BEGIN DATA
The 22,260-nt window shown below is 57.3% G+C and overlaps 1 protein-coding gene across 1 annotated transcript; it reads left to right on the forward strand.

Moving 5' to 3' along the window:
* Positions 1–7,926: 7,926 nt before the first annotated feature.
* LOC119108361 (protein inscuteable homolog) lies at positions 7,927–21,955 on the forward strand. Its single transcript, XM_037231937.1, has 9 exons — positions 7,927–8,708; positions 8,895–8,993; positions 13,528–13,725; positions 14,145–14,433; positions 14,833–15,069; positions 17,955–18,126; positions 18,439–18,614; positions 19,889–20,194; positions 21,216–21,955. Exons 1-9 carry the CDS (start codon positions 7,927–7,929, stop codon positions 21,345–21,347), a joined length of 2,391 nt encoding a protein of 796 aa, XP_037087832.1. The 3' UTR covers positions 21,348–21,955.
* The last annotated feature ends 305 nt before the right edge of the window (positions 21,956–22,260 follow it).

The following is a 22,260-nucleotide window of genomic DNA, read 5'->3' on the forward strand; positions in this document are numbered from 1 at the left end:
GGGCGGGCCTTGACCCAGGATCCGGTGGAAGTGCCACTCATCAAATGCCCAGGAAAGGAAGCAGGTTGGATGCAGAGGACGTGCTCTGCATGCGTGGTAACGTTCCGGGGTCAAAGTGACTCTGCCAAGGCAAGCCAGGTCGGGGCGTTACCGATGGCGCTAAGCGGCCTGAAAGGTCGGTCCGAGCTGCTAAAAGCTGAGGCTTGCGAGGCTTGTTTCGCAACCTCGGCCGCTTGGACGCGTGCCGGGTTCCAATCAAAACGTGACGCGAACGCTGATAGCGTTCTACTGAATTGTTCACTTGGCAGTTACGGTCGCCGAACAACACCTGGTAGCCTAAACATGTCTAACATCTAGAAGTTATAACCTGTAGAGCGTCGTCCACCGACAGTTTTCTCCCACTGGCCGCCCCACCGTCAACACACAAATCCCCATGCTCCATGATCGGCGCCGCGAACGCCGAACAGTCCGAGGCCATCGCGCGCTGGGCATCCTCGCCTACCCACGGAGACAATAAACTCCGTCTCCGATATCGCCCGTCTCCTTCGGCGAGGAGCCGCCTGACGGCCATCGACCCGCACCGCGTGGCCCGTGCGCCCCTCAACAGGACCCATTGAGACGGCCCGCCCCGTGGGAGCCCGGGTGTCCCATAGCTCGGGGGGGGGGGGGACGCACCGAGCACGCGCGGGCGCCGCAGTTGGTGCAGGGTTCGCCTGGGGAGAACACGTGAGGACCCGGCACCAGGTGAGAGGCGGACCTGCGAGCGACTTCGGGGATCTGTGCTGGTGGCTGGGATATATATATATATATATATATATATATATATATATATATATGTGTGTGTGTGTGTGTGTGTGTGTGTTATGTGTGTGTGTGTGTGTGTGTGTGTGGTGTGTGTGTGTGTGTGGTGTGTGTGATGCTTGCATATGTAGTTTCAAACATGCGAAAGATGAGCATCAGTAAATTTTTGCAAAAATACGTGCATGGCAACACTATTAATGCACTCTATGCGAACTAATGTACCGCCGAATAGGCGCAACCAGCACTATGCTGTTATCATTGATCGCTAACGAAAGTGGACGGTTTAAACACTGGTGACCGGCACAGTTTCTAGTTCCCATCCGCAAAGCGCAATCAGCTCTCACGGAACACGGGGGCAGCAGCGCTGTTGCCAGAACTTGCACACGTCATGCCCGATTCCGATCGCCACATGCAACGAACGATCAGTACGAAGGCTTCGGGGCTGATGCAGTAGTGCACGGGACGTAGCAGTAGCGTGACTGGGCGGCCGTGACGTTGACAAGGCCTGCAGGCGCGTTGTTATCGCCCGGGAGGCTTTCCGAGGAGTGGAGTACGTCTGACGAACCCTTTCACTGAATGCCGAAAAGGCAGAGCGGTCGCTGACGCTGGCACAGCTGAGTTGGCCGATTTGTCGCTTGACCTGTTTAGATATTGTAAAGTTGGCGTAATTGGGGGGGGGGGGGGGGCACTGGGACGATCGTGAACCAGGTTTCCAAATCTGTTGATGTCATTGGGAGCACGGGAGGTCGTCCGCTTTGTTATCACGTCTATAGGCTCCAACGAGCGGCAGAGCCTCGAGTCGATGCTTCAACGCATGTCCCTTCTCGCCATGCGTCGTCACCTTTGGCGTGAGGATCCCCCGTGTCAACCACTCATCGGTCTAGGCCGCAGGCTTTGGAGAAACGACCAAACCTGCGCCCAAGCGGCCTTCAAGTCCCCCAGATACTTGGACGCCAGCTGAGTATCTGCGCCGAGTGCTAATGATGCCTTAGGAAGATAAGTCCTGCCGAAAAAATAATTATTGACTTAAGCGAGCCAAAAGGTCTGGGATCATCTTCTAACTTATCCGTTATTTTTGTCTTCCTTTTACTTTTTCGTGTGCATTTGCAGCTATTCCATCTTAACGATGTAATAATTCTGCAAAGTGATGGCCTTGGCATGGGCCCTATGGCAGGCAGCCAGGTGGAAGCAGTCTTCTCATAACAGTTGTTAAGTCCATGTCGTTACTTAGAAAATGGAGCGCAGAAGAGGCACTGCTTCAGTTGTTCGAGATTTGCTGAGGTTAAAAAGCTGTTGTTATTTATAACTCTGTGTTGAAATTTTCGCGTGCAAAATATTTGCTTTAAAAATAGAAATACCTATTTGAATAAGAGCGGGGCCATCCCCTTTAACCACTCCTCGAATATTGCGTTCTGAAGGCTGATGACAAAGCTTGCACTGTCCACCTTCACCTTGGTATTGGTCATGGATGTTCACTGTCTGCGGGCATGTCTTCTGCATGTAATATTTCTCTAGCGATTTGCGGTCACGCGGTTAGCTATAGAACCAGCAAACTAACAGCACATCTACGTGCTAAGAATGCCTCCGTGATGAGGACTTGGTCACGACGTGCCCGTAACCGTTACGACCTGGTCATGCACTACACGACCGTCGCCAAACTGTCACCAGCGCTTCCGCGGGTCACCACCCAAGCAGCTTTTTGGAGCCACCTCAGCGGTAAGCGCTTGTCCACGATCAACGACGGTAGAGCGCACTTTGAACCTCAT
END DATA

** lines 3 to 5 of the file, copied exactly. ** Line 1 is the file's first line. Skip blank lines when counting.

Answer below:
* Positions 1–7,926: 7,926 nt before the first annotated feature.
* LOC119108361 (protein inscuteable homolog) lies at positions 7,927–21,955 on the forward strand. Its single transcript, XM_037231937.1, has 9 exons — positions 7,927–8,708; positions 8,895–8,993; positions 13,528–13,725; positions 14,145–14,433; positions 14,833–15,069; positions 17,955–18,126; positions 18,439–18,614; positions 19,889–20,194; positions 21,216–21,955. Exons 1-9 carry the CDS (start codon positions 7,927–7,929, stop codon positions 21,345–21,347), a joined length of 2,391 nt encoding a protein of 796 aa, XP_037087832.1. The 3' UTR covers positions 21,348–21,955.
* The last annotated feature ends 305 nt before the right edge of the window (positions 21,956–22,260 follow it).